Healthcare: Boosting your defences?
The Portfolio Construction and Strategy Team explain why investors should consider a dedicated allocation to healthcare, which has historically captured less downside during market sell-offs.
4 minute read
- Healthcare has traditionally been an effective portfolio buffer during periods of volatility, with healthcare and the biotech subsector proving to be more insulated from the market drawdown in 2022.
- Expert knowledge is critical to identifying winners that can take advantage of the speed of innovation happening in the sector.
- We think an active and nimble approach is key to finding companies that stand to benefit from the long-term tailwinds that healthcare and biotech can provide.
Given the market volatility of 2022 and a slowing world economy, it is understandable that investors might want to tread carefully. Yet, such periods can uncover attractive investment opportunities, including assets with both defensive characteristics and growth potential. From a portfolio construction point of view, this translates into investments that can provide uncorrelated returns and help protect against drawdowns.
To that end, we believe investors could benefit from an allocation to healthcare. The sector has historically captured less downside during market sell-offs, and also benefits from structural tailwinds such as aging populations and rapid innovation. In 2022, for example, most global equity sectors experienced material losses (see Exhibit 1), yet healthcare broadly and the biotech subsector specifically were more insulated from the pain.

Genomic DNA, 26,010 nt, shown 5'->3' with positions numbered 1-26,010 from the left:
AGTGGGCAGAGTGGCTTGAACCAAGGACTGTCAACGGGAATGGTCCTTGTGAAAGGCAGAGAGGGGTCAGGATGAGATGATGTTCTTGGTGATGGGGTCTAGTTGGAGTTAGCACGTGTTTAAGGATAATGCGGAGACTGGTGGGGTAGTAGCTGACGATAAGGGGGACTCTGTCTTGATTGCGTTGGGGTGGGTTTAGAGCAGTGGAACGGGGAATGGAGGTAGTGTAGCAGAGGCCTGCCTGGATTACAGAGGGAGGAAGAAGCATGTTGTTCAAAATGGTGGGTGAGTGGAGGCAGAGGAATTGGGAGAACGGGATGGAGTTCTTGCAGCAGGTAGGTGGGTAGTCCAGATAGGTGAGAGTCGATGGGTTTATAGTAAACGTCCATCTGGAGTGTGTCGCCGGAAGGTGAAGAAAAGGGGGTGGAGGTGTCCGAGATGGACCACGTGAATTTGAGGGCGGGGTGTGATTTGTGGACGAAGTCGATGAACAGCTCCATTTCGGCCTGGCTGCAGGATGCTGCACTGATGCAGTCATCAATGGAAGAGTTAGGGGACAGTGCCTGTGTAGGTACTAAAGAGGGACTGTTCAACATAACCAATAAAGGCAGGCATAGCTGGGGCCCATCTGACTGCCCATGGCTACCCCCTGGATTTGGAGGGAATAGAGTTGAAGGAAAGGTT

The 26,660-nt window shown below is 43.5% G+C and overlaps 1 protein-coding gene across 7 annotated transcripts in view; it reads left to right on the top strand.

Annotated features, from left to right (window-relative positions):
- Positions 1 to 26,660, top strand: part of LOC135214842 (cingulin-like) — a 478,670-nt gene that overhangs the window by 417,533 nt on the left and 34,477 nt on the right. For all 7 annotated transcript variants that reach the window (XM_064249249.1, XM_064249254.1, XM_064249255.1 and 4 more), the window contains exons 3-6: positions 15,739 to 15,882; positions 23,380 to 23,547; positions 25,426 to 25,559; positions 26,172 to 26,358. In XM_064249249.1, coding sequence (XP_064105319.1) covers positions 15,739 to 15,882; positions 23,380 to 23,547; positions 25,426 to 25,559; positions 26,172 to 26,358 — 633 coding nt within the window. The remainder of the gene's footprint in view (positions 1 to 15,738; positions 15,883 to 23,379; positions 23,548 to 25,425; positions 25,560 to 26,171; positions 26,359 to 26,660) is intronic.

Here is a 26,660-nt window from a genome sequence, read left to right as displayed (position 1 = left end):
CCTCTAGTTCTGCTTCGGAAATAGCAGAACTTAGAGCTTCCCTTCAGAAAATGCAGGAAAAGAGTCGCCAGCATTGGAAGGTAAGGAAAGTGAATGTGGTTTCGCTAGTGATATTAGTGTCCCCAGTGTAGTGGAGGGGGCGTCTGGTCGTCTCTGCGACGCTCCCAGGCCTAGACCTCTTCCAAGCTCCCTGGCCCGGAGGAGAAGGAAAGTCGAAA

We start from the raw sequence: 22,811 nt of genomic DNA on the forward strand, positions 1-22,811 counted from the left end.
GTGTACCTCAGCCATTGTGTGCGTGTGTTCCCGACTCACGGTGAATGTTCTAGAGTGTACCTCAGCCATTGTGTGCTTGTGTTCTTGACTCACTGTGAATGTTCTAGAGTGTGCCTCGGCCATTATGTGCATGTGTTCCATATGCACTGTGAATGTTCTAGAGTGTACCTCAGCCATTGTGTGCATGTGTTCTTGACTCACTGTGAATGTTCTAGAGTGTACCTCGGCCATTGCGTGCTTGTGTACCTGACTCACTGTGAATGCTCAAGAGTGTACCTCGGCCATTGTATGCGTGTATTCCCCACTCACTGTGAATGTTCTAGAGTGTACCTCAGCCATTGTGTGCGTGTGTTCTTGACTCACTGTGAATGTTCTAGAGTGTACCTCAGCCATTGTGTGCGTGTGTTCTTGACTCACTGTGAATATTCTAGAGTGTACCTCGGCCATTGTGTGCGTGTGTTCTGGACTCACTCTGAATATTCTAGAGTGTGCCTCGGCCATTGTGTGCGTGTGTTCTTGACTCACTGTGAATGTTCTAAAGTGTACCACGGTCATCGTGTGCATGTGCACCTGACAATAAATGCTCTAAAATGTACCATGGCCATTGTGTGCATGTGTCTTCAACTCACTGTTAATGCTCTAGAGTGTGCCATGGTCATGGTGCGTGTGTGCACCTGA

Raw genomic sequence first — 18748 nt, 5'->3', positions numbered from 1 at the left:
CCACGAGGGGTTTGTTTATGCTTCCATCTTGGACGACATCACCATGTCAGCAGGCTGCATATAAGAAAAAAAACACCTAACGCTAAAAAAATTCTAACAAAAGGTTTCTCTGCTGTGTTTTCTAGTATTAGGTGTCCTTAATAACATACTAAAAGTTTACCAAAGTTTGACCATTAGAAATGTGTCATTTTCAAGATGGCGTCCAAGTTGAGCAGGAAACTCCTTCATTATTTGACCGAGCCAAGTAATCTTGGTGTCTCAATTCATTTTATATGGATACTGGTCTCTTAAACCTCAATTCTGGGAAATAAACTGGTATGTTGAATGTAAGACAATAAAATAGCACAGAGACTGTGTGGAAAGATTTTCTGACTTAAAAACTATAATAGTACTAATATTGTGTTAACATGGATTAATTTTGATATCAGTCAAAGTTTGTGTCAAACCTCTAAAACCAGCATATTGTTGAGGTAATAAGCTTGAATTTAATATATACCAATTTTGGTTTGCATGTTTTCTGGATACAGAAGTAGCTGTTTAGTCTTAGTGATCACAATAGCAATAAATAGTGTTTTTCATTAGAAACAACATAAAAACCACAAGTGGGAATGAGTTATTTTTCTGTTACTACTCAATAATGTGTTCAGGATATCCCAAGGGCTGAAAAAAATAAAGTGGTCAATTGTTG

The question from a portfolio construction perspective is, why was that the case, and can we expect similar characteristics going forward?
Exhibit 1: Global equity sector returns for 2022
Source: Morningstar, global equity sectors and subsectors based on MSCI World Index, as at 31 December 2022. Past performance does not predict future returns.
Can healthcare provide immunity from the downturn?
Healthcare has traditionally been an effective portfolio buffer during periods of volatility due to steady consumer demand for hospitals, medicines, and medical devices irrespective of market conditions. This is true for approximately 85% of the sector, which is made up of pharmaceuticals, medical devices, and health care services, all of which reflect the “defensive” characteristic we mentioned earlier.